Most of us would agree that a walk in the outdoors is the best thing for reducing stress but have you ever wondered why this might be the case?
In 2013 renowned psychologist Margot Sunderland announced findings of a study she undertook into psychological effects of nature on children, particularly those living in stressful conditions.
She discovered that spending 15 minutes in a natural space is enough to make chemical changes occur in the frontal lobe of the brain which is where the stress hormone cortisol, which collects when we are under emotional strain, is replaced by dopamine which restores calm.
Ms Sunderland found that not only does nature remove stress, it improves memory, problem solving abilities and attention span, and both child and adult brains function more effectively after being exposed to nature.
Taking this into account, education officers at the Hampshire and Isle of Wight wildlife Trust set up The Woodland Therapy Project in Bouldnor Forest Nature Reserve on the Isle of Wight.
Already running a very full Forest School programme teaching with a range of client groups about nature and skills, education officers were aware of the benefits of the Forest School approach in building self-asteem, self-confidence and independence.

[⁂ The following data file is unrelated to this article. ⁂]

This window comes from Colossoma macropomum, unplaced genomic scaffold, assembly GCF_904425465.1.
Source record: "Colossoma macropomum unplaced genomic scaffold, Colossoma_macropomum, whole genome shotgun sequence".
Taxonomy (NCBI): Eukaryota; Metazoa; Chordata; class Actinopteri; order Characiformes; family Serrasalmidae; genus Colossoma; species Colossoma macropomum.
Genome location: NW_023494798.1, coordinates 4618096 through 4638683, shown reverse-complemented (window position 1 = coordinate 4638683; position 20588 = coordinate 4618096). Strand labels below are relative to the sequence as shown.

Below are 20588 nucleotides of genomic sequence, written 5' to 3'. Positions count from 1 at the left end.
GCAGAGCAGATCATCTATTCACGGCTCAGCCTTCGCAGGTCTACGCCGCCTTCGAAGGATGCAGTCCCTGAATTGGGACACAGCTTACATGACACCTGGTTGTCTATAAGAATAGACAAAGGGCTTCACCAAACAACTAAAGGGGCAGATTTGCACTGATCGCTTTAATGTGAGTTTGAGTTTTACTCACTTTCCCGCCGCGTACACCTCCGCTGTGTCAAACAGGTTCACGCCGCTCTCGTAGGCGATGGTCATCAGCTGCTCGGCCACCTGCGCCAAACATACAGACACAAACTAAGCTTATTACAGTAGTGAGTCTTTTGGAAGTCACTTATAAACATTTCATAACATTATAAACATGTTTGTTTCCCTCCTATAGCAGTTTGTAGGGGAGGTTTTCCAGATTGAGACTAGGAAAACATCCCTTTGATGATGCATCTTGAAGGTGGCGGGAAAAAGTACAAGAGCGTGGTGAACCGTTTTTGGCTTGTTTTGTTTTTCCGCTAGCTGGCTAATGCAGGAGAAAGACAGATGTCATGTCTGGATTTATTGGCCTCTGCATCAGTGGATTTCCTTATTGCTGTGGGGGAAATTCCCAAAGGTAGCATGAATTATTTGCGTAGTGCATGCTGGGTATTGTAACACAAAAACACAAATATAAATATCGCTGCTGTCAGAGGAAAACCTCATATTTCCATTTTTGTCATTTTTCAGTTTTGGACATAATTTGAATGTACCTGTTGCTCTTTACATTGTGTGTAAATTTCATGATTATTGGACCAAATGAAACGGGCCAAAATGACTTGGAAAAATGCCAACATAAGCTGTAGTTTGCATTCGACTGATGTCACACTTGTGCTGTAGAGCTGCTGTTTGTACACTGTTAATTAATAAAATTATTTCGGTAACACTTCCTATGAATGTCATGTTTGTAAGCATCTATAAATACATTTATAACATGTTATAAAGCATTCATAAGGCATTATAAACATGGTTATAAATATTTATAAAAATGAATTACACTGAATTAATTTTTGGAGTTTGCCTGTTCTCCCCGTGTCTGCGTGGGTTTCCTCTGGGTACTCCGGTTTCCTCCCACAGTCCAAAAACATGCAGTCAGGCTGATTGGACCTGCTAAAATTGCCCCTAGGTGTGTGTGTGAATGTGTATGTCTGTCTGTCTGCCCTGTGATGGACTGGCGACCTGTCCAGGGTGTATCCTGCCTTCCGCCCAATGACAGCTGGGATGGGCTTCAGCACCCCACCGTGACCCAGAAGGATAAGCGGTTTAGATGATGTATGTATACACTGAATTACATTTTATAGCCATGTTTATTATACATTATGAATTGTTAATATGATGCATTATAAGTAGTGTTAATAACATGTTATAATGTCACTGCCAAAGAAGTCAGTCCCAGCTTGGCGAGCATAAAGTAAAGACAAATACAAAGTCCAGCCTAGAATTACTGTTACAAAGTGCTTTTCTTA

The project has been extremely successful and has received funding to take it to its second year.
Sessions are always held outdoors and are lead by the clients. In a typical session, the group will begin by putting up the “basha” (rain shelter), splitting fire wood, building and lighting the fire, preparing lunch, making hot drinks and working on their green woodwork projects. Activities have included making bird feeders, whistles, window boxes, back scratchers and beautifully carved sycamore spoons.
Kathy Grogan from the Hampshire and Isle of Wight Wildlife Trust said: This project has been really successful and we have had some fantastic feedback from those who have attended.
“Clients make the effort to come along even when they are feeling low and struggling to get out of the house because they know they will feel better once they are at the reserve.
“Anyone not feeling able to socialise with the group is free to relax by the campfire or take a quiet walk in the woods or to the beach.”
“Hampshire and Isle of Wight Wildlife Trust has joined a national trend to recognise and talk about mental health issues and it is hoped this project will be extended to the rest of the Island and Hampshire which will not only give people the opportunity to learn about nature, but experience the therapeutic benefits too.”
“The sessions and the schedule are very much client-led. For example, clients have said that holiday time is very difficult because services stop running and it becomes a lot harder for them to access support. We decided they would be best served if we cut the traditional holidays short so they could get more support from us during these times.”
Funding is provided by the NHS, as the Woodland Therapy Project acts as a support group with additional benefits that promote a feelng of calm where people can learn new skills.